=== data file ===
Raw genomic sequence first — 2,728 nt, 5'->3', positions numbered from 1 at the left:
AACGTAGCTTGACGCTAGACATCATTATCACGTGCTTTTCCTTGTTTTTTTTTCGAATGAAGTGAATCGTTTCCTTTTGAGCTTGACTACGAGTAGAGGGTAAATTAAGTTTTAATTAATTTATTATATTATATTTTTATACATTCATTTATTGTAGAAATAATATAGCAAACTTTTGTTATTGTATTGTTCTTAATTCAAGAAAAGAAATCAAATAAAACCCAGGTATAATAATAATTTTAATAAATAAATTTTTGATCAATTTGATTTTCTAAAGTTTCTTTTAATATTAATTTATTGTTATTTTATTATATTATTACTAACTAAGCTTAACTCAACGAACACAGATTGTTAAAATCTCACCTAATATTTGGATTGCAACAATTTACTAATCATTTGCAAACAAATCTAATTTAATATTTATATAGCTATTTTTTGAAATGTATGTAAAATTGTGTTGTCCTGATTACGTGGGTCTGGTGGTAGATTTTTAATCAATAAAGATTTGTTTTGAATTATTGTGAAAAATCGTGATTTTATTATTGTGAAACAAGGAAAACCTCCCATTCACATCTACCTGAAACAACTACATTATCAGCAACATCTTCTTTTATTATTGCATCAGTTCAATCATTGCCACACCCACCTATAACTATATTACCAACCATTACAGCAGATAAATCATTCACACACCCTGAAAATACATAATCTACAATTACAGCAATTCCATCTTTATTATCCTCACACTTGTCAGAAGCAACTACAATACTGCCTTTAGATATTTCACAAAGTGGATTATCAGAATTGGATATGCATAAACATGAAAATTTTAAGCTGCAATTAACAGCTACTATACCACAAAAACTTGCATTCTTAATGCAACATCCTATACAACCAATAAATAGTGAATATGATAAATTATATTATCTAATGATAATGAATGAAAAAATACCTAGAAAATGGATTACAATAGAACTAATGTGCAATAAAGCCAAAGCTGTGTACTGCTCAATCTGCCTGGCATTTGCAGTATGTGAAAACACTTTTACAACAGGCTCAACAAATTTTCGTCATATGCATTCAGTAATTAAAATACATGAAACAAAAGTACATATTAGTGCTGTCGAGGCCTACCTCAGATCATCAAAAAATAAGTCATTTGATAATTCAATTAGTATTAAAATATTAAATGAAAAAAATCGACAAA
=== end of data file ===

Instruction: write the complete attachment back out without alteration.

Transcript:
Raw genomic sequence first — 2,728 nt, 5'->3', positions numbered from 1 at the left:
AACGTAGCTTGACGCTAGACATCATTATCACGTGCTTTTCCTTGTTTTTTTTTCGAATGAAGTGAATCGTTTCCTTTTGAGCTTGACTACGAGTAGAGGGTAAATTAAGTTTTAATTAATTTATTATATTATATTTTTATACATTCATTTATTGTAGAAATAATATAGCAAACTTTTGTTATTGTATTGTTCTTAATTCAAGAAAAGAAATCAAATAAAACCCAGGTATAATAATAATTTTAATAAATAAATTTTTGATCAATTTGATTTTCTAAAGTTTCTTTTAATATTAATTTATTGTTATTTTATTATATTATTACTAACTAAGCTTAACTCAACGAACACAGATTGTTAAAATCTCACCTAATATTTGGATTGCAACAATTTACTAATCATTTGCAAACAAATCTAATTTAATATTTATATAGCTATTTTTTGAAATGTATGTAAAATTGTGTTGTCCTGATTACGTGGGTCTGGTGGTAGATTTTTAATCAATAAAGATTTGTTTTGAATTATTGTGAAAAATCGTGATTTTATTATTGTGAAACAAGGAAAACCTCCCATTCACATCTACCTGAAACAACTACATTATCAGCAACATCTTCTTTTATTATTGCATCAGTTCAATCATTGCCACACCCACCTATAACTATATTACCAACCATTACAGCAGATAAATCATTCACACACCCTGAAAATACATAATCTACAATTACAGCAATTCCATCTTTATTATCCTCACACTTGTCAGAAGCAACTACAATACTGCCTTTAGATATTTCACAAAGTGGATTATCAGAATTGGATATGCATAAACATGAAAATTTTAAGCTGCAATTAACAGCTACTATACCACAAAAACTTGCATTCTTAATGCAACATCCTATACAACCAATAAATAGTGAATATGATAAATTATATTATCTAATGATAATGAATGAAAAAATACCTAGAAAATGGATTACAATAGAACTAATGTGCAATAAAGCCAAAGCTGTGTACTGCTCAATCTGCCTGGCATTTGCAGTATGTGAAAACACTTTTACAACAGGCTCAACAAATTTTCGTCATATGCATTCAGTAATTAAAATACATGAAACAAAAGTACATATTAGTGCTGTCGAGGCCTACCTCAGATCATCAAAAAATAAGTCATTTGATAATTCAATTAGTATTAAAATATTAAATGAAAAAAATCGACAAA